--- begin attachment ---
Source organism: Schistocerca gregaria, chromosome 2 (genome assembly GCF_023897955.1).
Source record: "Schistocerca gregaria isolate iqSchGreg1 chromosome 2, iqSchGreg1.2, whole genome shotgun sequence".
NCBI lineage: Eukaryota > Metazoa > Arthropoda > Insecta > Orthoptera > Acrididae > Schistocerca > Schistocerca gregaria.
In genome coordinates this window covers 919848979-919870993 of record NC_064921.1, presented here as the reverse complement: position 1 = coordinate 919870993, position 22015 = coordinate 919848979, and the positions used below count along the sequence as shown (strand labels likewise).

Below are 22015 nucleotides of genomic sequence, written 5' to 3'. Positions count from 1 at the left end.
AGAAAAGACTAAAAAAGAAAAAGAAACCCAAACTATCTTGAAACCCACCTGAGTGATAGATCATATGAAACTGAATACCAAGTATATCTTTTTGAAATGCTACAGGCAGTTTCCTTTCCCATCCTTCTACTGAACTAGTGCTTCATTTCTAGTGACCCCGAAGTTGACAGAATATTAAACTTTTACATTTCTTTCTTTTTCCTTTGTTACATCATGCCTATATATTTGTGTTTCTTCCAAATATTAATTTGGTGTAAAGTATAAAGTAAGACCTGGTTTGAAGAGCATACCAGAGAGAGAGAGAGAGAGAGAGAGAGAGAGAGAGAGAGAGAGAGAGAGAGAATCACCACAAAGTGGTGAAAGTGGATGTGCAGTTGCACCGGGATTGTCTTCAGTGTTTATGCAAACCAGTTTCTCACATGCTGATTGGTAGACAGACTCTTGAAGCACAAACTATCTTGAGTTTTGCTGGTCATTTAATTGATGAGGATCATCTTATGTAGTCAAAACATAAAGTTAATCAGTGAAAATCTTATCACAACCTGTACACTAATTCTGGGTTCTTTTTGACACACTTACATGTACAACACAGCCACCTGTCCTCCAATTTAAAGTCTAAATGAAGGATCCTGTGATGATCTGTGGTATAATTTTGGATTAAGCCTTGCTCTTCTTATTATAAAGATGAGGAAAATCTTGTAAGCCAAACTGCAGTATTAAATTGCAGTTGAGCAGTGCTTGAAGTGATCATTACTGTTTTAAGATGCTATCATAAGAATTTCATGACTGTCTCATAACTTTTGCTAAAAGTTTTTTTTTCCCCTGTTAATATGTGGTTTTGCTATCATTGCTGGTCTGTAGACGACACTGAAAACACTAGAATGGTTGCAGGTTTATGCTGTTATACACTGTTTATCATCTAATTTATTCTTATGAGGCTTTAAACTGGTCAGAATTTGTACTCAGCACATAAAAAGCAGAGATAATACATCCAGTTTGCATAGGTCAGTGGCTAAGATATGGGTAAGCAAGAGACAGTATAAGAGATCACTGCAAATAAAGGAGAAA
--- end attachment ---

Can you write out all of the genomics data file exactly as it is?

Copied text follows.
Source organism: Schistocerca gregaria, chromosome 2 (genome assembly GCF_023897955.1).
Source record: "Schistocerca gregaria isolate iqSchGreg1 chromosome 2, iqSchGreg1.2, whole genome shotgun sequence".
NCBI lineage: Eukaryota > Metazoa > Arthropoda > Insecta > Orthoptera > Acrididae > Schistocerca > Schistocerca gregaria.
In genome coordinates this window covers 919848979-919870993 of record NC_064921.1, presented here as the reverse complement: position 1 = coordinate 919870993, position 22015 = coordinate 919848979, and the positions used below count along the sequence as shown (strand labels likewise).

Below are 22015 nucleotides of genomic sequence, written 5' to 3'. Positions count from 1 at the left end.
AGAAAAGACTAAAAAAGAAAAAGAAACCCAAACTATCTTGAAACCCACCTGAGTGATAGATCATATGAAACTGAATACCAAGTATATCTTTTTGAAATGCTACAGGCAGTTTCCTTTCCCATCCTTCTACTGAACTAGTGCTTCATTTCTAGTGACCCCGAAGTTGACAGAATATTAAACTTTTACATTTCTTTCTTTTTCCTTTGTTACATCATGCCTATATATTTGTGTTTCTTCCAAATATTAATTTGGTGTAAAGTATAAAGTAAGACCTGGTTTGAAGAGCATACCAGAGAGAGAGAGAGAGAGAGAGAGAGAGAGAGAGAGAGAGAGAGAGAGAGAATCACCACAAAGTGGTGAAAGTGGATGTGCAGTTGCACCGGGATTGTCTTCAGTGTTTATGCAAACCAGTTTCTCACATGCTGATTGGTAGACAGACTCTTGAAGCACAAACTATCTTGAGTTTTGCTGGTCATTTAATTGATGAGGATCATCTTATGTAGTCAAAACATAAAGTTAATCAGTGAAAATCTTATCACAACCTGTACACTAATTCTGGGTTCTTTTTGACACACTTACATGTACAACACAGCCACCTGTCCTCCAATTTAAAGTCTAAATGAAGGATCCTGTGATGATCTGTGGTATAATTTTGGATTAAGCCTTGCTCTTCTTATTATAAAGATGAGGAAAATCTTGTAAGCCAAACTGCAGTATTAAATTGCAGTTGAGCAGTGCTTGAAGTGATCATTACTGTTTTAAGATGCTATCATAAGAATTTCATGACTGTCTCATAACTTTTGCTAAAAGTTTTTTTTTCCCCTGTTAATATGTGGTTTTGCTATCATTGCTGGTCTGTAGACGACACTGAAAACACTAGAATGGTTGCAGGTTTATGCTGTTATACACTGTTTATCATCTAATTTATTCTTATGAGGCTTTAAACTGGTCAGAATTTGTACTCAGCACATAAAAAGCAGAGATAATACATCCAGTTTGCATAGGTCAGTGGCTAAGATATGGGTAAGCAAGAGACAGTATAAGAGATCACTGCAAATAAAGGAGAAA